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Invited Talk: Post-1998 Changes in Rural Java: The Rapid Expansion of the Middle Class
December 6, 2022 @ 5:30 pm - 7:00 pm
06.12.2022, 17:30 Uhr, HS-C IKSA, NIG, Universitätsstraße 7, 1010 Wien, 4. Stock
This talk is based on a remarkable change to have taken place in rural Java since the mid-2000s. For the first time, the rural middle-class population has grown faster than the urban population, albeit in relative terms. Most studies link the middle-class phenomenon with sound economic growth, or the large-scale development programs. However, the assumption that sound macroeconomic conditions are the sole factor affecting the size of the middle-class population can be misleading. If this was the case, rapid expansion should have occurred in Indonesia from the New Order period, when the economy grew at an unprecedented rate. I argue that the small size of the rural middle class during the New Order regime must have something to do with Suharto’s patrimonialism which created a pervasive state patronage in rural areas.
It therefore was not astonishing that the size of the rural middle class was perpetually tiny, confined to a small cohort of dominant rural groups centred on the village apparatus. Such a condition inevitably undermined the people’s creativity. The fall of Suharto encouraged the new government to adopt a model of “good governance” which gradually dismantled most elements of state patronage in rural areas. In tandem with the structural-economic changes characterized by a shift from the formal to the informal sector, this new setting paved the way for the aspiring lower class, which had historically been marginalized by the system, to climb up the socioeconomic ladder.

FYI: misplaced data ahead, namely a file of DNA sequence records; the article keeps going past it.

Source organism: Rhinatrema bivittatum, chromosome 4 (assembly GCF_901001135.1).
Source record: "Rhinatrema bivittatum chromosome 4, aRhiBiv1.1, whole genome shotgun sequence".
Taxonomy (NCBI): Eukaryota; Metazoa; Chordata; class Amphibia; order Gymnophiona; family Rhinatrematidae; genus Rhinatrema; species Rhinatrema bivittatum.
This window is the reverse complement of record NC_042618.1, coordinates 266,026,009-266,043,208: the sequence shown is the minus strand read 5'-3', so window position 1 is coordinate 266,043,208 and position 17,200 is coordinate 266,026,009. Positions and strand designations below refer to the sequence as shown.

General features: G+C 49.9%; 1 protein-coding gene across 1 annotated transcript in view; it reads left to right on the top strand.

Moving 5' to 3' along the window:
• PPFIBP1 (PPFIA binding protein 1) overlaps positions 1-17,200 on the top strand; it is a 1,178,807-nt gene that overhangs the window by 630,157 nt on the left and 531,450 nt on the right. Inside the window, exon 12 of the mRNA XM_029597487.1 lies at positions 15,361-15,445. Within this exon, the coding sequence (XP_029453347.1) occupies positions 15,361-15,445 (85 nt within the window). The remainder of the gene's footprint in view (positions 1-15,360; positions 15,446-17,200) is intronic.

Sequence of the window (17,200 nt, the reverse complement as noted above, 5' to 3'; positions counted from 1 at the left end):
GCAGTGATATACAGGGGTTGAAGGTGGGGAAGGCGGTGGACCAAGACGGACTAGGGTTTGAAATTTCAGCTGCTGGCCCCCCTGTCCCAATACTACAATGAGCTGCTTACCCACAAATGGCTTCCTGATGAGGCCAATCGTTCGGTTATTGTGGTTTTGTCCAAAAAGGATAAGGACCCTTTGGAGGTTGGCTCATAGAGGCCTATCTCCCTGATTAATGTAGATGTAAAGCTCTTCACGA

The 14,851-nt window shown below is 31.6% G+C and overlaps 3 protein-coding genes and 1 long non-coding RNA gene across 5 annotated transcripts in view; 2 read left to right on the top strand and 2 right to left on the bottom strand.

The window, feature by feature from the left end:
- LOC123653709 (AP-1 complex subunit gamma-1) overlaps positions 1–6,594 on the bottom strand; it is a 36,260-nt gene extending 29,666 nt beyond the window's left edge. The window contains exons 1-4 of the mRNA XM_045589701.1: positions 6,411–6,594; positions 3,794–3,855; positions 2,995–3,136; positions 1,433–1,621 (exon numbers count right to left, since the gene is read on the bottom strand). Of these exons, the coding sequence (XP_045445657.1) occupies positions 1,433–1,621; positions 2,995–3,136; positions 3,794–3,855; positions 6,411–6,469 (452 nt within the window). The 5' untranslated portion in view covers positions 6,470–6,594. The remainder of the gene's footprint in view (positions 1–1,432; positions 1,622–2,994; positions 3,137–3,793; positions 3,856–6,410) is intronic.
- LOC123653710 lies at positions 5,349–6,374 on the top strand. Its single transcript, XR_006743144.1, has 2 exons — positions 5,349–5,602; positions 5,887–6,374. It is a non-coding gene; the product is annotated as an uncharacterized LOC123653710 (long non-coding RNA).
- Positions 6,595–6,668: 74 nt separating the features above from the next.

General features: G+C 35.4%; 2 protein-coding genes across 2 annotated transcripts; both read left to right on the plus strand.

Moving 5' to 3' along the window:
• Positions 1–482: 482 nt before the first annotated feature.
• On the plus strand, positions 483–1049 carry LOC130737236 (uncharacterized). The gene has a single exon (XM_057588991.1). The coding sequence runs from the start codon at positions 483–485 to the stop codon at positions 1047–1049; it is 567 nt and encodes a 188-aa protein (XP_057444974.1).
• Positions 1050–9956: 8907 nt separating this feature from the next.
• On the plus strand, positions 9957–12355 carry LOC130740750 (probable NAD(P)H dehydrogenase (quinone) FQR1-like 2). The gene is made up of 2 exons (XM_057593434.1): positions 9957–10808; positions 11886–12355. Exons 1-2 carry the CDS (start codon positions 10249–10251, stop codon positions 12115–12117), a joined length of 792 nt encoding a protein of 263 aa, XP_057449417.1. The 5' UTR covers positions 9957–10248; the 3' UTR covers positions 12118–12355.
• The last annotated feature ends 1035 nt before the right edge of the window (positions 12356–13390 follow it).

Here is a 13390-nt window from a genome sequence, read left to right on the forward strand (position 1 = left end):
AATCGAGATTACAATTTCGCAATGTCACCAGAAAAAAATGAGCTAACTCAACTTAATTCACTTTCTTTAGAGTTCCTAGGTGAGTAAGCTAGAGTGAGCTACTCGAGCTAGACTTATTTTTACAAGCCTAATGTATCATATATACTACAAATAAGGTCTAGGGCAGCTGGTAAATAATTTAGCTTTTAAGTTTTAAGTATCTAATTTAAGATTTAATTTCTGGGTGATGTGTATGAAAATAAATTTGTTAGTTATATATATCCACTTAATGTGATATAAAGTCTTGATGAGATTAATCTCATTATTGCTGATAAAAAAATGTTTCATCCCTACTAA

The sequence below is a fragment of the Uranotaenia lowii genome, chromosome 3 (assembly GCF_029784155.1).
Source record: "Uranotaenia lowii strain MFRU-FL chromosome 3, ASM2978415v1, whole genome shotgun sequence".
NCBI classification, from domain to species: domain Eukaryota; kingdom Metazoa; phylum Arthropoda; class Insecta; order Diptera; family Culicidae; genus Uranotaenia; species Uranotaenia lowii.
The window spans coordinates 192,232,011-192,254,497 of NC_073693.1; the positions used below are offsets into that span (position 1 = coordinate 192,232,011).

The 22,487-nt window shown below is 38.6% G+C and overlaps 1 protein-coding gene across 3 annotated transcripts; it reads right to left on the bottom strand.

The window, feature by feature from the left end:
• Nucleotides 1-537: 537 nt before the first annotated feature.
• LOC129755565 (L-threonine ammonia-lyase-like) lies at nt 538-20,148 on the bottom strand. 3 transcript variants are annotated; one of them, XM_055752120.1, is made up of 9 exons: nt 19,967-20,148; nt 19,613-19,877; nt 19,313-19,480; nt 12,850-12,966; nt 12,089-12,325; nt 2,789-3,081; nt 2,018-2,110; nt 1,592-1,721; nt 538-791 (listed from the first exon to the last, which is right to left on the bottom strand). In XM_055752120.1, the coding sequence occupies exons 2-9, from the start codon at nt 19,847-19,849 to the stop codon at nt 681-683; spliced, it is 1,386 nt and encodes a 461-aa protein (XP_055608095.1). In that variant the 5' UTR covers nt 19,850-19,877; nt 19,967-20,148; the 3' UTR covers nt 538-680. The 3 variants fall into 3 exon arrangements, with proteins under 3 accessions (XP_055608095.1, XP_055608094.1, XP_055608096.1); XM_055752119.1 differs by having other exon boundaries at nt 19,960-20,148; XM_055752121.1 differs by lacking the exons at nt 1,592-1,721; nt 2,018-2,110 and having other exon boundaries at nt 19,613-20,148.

Agung Wicaksono is a lecturer at the Department of Anthropology, Gadjah Mada University, Indonesia. He obtained a doctoral degree at Kyoto University in 2019. His study focused on the rapid expansion of the rural Indonesian middle-class particularly after the Asian financial crisis in 1998. In general, Wicaksono’s interests revolve around agrarian changes, political economy, and social transformations taking place at the rural areas either in Java or other regions. He currently is a postdoctoral fellow at the University of Zurich. In this program, he attempts to understand the process of strengthening patriarchy through commodity crops in Southeast Asian communities. His case study is located in Java.